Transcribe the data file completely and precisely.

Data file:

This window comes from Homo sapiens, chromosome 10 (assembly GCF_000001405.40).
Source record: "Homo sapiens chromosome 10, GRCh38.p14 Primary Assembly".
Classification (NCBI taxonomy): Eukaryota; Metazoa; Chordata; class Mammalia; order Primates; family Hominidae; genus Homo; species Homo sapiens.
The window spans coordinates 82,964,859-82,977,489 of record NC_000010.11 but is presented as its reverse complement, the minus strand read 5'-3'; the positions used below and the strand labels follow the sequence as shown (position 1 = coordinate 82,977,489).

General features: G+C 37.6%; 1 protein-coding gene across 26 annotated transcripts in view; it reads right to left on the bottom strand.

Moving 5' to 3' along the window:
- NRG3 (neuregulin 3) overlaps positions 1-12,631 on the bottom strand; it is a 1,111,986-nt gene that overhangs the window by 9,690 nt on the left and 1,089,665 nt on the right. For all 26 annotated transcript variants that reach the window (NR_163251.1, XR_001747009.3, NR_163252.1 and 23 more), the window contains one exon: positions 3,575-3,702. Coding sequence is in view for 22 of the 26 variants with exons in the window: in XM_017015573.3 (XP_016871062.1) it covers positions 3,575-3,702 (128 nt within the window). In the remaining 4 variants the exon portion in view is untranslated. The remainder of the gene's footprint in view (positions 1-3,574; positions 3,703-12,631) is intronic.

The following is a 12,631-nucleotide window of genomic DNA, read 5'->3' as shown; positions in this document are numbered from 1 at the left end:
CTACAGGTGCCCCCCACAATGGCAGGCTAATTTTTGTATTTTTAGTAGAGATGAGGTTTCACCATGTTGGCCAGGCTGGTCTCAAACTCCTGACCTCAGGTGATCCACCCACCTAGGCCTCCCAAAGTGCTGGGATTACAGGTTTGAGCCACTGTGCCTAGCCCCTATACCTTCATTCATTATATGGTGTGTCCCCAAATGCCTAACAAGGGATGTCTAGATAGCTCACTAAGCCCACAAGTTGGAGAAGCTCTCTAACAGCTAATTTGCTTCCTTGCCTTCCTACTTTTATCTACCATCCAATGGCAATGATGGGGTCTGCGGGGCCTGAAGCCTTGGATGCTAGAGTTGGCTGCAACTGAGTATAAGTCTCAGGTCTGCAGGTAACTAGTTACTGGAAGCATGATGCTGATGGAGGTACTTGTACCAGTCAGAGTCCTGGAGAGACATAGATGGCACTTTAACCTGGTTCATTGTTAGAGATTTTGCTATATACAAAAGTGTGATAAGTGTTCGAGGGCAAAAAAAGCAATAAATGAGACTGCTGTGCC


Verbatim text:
This window comes from Homo sapiens, chromosome 10 (assembly GCF_000001405.40).
Source record: "Homo sapiens chromosome 10, GRCh38.p14 Primary Assembly".
Classification (NCBI taxonomy): Eukaryota; Metazoa; Chordata; class Mammalia; order Primates; family Hominidae; genus Homo; species Homo sapiens.
The window spans coordinates 82,964,859-82,977,489 of record NC_000010.11 but is presented as its reverse complement, the minus strand read 5'-3'; the positions used below and the strand labels follow the sequence as shown (position 1 = coordinate 82,977,489).

General features: G+C 37.6%; 1 protein-coding gene across 26 annotated transcripts in view; it reads right to left on the bottom strand.

Moving 5' to 3' along the window:
- NRG3 (neuregulin 3) overlaps positions 1-12,631 on the bottom strand; it is a 1,111,986-nt gene that overhangs the window by 9,690 nt on the left and 1,089,665 nt on the right. For all 26 annotated transcript variants that reach the window (NR_163251.1, XR_001747009.3, NR_163252.1 and 23 more), the window contains one exon: positions 3,575-3,702. Coding sequence is in view for 22 of the 26 variants with exons in the window: in XM_017015573.3 (XP_016871062.1) it covers positions 3,575-3,702 (128 nt within the window). In the remaining 4 variants the exon portion in view is untranslated. The remainder of the gene's footprint in view (positions 1-3,574; positions 3,703-12,631) is intronic.

The following is a 12,631-nucleotide window of genomic DNA, read 5'->3' as shown; positions in this document are numbered from 1 at the left end:
CTACAGGTGCCCCCCACAATGGCAGGCTAATTTTTGTATTTTTAGTAGAGATGAGGTTTCACCATGTTGGCCAGGCTGGTCTCAAACTCCTGACCTCAGGTGATCCACCCACCTAGGCCTCCCAAAGTGCTGGGATTACAGGTTTGAGCCACTGTGCCTAGCCCCTATACCTTCATTCATTATATGGTGTGTCCCCAAATGCCTAACAAGGGATGTCTAGATAGCTCACTAAGCCCACAAGTTGGAGAAGCTCTCTAACAGCTAATTTGCTTCCTTGCCTTCCTACTTTTATCTACCATCCAATGGCAATGATGGGGTCTGCGGGGCCTGAAGCCTTGGATGCTAGAGTTGGCTGCAACTGAGTATAAGTCTCAGGTCTGCAGGTAACTAGTTACTGGAAGCATGATGCTGATGGAGGTACTTGTACCAGTCAGAGTCCTGGAGAGACATAGATGGCACTTTAACCTGGTTCATTGTTAGAGATTTTGCTATATACAAAAGTGTGATAAGTGTTCGAGGGCAAAAAAAGCAATAAATGAGACTGCTGTGCC